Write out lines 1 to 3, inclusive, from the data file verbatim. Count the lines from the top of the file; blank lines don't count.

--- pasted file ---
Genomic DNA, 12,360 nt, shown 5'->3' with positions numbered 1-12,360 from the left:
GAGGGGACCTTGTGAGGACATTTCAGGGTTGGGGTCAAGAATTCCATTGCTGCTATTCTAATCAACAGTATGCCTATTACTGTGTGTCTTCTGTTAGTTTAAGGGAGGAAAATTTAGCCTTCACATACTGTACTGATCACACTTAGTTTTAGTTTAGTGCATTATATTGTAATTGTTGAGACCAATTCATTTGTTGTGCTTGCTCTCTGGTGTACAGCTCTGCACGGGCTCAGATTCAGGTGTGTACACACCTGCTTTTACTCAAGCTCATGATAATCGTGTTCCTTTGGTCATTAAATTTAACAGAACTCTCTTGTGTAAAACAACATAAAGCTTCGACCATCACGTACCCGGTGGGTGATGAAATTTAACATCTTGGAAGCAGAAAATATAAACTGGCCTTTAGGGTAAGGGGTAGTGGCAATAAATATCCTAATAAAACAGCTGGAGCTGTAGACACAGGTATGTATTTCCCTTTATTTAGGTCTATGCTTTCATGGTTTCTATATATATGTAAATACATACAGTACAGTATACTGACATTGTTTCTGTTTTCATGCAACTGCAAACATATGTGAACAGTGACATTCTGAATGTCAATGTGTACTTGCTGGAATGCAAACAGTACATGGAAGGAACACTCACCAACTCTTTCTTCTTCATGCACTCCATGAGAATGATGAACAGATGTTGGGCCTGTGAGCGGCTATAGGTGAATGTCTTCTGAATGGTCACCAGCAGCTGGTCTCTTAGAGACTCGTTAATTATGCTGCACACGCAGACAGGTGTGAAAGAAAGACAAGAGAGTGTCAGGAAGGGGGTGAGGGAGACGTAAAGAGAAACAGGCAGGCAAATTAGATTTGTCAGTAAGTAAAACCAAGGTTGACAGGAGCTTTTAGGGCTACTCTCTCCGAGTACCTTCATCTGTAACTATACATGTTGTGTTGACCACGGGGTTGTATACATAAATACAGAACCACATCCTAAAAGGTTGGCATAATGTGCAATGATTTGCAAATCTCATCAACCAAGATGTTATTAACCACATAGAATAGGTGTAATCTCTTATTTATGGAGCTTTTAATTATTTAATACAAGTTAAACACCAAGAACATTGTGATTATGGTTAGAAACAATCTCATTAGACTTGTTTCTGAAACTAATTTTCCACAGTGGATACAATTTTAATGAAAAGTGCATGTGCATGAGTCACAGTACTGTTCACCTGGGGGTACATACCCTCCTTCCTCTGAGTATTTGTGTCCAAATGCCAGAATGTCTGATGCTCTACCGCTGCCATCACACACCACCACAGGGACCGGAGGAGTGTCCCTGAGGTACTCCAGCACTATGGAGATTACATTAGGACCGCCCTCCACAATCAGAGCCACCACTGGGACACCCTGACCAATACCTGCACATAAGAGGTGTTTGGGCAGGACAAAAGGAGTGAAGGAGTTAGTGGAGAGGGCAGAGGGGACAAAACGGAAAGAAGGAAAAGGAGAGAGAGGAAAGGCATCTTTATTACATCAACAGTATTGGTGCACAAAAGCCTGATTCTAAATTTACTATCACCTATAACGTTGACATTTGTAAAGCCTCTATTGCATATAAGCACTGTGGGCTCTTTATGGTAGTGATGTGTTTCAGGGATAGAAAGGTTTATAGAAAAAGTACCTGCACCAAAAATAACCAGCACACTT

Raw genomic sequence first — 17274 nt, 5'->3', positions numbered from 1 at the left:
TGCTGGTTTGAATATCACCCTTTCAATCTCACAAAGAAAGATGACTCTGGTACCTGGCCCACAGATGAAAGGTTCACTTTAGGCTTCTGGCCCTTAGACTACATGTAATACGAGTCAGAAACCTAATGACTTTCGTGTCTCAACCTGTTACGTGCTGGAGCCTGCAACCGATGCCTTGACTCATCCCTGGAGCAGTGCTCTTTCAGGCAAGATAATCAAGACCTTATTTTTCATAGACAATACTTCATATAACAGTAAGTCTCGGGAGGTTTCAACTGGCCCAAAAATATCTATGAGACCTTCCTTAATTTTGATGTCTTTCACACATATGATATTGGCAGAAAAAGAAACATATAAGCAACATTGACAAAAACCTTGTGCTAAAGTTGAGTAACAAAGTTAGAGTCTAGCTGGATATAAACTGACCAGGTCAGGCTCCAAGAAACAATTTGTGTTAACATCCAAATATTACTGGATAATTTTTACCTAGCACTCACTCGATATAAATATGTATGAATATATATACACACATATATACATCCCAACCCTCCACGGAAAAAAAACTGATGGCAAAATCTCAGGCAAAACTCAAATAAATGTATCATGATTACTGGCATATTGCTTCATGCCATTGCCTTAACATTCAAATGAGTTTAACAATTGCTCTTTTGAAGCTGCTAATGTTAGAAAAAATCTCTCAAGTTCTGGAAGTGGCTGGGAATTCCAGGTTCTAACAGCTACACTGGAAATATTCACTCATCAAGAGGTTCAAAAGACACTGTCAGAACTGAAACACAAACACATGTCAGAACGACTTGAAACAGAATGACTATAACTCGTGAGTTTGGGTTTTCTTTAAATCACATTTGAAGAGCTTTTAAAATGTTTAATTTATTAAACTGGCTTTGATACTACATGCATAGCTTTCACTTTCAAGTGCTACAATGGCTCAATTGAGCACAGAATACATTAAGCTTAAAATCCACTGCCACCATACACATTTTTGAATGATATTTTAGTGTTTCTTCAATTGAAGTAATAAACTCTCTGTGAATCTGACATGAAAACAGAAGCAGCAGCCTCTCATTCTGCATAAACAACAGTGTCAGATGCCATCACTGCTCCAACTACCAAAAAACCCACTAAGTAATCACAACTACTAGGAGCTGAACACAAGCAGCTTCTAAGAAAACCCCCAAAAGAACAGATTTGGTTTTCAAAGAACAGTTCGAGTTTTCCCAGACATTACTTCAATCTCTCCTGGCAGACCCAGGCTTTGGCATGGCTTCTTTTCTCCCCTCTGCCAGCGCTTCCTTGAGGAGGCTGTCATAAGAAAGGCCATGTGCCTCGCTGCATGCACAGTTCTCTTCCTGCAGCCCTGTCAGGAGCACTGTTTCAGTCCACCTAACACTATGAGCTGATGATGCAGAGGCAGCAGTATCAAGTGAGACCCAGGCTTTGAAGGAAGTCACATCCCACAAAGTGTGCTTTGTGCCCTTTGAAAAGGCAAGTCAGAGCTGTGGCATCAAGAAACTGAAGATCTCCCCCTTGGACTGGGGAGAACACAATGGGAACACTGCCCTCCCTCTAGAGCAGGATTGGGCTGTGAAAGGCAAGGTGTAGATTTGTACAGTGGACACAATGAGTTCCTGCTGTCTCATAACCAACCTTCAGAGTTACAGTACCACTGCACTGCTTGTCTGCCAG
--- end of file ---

Genomic DNA, 12,360 nt, shown 5'->3' with positions numbered 1-12,360 from the left:
GAGGGGACCTTGTGAGGACATTTCAGGGTTGGGGTCAAGAATTCCATTGCTGCTATTCTAATCAACAGTATGCCTATTACTGTGTGTCTTCTGTTAGTTTAAGGGAGGAAAATTTAGCCTTCACATACTGTACTGATCACACTTAGTTTTAGTTTAGTGCATTATATTGTAATTGTTGAGACCAATTCATTTGTTGTGCTTGCTCTCTGGTGTACAGCTCTGCACGGGCTCAGATTCAGGTGTGTACACACCTGCTTTTACTCAAGCTCATGATAATCGTGTTCCTTTGGTCATTAAATTTAACAGAACTCTCTTGTGTAAAACAACATAAAGCTTCGACCATCACGTACCCGGTGGGTGATGAAATTTAACATCTTGGAAGCAGAAAATATAAACTGGCCTTTAGGGTAAGGGGTAGTGGCAATAAATATCCTAATAAAACAGCTGGAGCTGTAGACACAGGTATGTATTTCCCTTTATTTAGGTCTATGCTTTCATGGTTTCTATATATATGTAAATACATACAGTACAGTATACTGACATTGTTTCTGTTTTCATGCAACTGCAAACATATGTGAACAGTGACATTCTGAATGTCAATGTGTACTTGCTGGAATGCAAACAGTACATGGAAGGAACACTCACCAACTCTTTCTTCTTCATGCACTCCATGAGAATGATGAACAGATGTTGGGCCTGTGAGCGGCTATAGGTGAATGTCTTCTGAATGGTCACCAGCAGCTGGTCTCTTAGAGACTCGTTAATTATGCTGCACACGCAGACAGGTGTGAAAGAAAGACAAGAGAGTGTCAGGAAGGGGGTGAGGGAGACGTAAAGAGAAACAGGCAGGCAAATTAGATTTGTCAGTAAGTAAAACCAAGGTTGACAGGAGCTTTTAGGGCTACTCTCTCCGAGTACCTTCATCTGTAACTATACATGTTGTGTTGACCACGGGGTTGTATACATAAATACAGAACCACATCCTAAAAGGTTGGCATAATGTGCAATGATTTGCAAATCTCATCAACCAAGATGTTATTAACCACATAGAATAGGTGTAATCTCTTATTTATGGAGCTTTTAATTATTTAATACAAGTTAAACACCAAGAACATTGTGATTATGGTTAGAAACAATCTCATTAGACTTGTTTCTGAAACTAATTTTCCACAGTGGATACAATTTTAATGAAAAGTGCATGTGCATGAGTCACAGTACTGTTCACCTGGGGGTACATACCCTCCTTCCTCTGAGTATTTGTGTCCAAATGCCAGAATGTCTGATGCTCTACCGCTGCCATCACACACCACCACAGGGACCGGAGGAGTGTCCCTGAGGTACTCCAGCACTATGGAGATTACATTAGGACCGCCCTCCACAATCAGAGCCACCACTGGGACACCCTGACCAATACCTGCACATAAGAGGTGTTTGGGCAGGACAAAAGGAGTGAAGGAGTTAGTGGAGAGGGCAGAGGGGACAAAACGGAAAGAAGGAAAAGGAGAGAGAGGAAAGGCATCTTTATTACATCAACAGTATTGGTGCACAAAAGCCTGATTCTAAATTTACTATCACCTATAACGTTGACATTTGTAAAGCCTCTATTGCATATAAGCACTGTGGGCTCTTTATGGTAGTGATGTGTTTCAGGGATAGAAAGGTTTATAGAAAAAGTACCTGCACCAAAAATAACCAGCACACTT

Raw genomic sequence first — 17274 nt, 5'->3', positions numbered from 1 at the left: